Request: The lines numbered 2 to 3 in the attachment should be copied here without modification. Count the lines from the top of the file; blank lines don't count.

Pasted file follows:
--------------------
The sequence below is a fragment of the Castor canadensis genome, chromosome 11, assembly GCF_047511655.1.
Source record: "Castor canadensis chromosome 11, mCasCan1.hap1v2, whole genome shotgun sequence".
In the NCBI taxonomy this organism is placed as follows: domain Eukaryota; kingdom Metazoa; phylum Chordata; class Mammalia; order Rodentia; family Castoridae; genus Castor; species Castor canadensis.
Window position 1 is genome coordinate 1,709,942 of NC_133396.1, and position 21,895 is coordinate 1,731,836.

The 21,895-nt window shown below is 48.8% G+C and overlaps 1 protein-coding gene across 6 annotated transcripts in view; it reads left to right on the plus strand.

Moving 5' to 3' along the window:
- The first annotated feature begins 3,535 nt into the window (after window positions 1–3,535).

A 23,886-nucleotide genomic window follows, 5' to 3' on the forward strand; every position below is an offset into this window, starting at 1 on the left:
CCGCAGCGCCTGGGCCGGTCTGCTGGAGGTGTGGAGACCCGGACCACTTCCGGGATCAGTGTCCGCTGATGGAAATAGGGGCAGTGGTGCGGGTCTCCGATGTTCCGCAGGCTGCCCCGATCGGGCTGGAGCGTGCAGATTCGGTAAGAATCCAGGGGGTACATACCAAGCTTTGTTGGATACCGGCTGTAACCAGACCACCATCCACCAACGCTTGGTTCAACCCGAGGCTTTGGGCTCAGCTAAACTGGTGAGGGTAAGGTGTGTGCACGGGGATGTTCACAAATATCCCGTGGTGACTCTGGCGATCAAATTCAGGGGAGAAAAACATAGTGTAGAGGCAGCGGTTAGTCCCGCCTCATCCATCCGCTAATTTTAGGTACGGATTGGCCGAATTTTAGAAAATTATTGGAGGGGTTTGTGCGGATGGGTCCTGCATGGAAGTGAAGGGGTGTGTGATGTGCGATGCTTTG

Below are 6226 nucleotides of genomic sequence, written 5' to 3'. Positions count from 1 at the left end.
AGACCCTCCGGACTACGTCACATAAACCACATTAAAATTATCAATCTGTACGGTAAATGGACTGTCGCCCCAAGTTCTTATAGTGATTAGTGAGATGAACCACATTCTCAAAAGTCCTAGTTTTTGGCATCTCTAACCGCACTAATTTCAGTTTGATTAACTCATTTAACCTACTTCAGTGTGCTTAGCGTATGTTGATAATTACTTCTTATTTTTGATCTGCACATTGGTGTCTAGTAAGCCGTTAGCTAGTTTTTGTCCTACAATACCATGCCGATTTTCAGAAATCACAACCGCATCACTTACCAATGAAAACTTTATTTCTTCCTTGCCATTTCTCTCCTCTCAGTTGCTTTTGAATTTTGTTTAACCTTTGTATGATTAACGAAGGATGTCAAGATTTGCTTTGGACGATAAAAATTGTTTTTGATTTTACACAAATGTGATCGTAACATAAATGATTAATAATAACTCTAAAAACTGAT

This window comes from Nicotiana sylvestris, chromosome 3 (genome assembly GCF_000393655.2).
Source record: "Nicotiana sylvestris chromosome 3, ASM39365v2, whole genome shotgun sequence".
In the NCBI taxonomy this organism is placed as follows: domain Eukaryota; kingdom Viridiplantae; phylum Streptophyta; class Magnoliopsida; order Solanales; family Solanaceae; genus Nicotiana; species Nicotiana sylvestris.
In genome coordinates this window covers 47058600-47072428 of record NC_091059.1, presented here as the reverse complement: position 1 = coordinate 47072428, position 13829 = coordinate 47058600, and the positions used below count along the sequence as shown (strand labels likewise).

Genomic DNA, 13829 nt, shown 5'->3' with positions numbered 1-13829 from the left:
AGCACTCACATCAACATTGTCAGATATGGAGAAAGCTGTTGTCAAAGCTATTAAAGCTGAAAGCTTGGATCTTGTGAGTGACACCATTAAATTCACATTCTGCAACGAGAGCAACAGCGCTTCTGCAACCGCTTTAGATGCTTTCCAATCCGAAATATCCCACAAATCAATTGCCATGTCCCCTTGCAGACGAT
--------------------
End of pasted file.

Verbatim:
Source record: "Castor canadensis chromosome 11, mCasCan1.hap1v2, whole genome shotgun sequence".
In the NCBI taxonomy this organism is placed as follows: domain Eukaryota; kingdom Metazoa; phylum Chordata; class Mammalia; order Rodentia; family Castoridae; genus Castor; species Castor canadensis.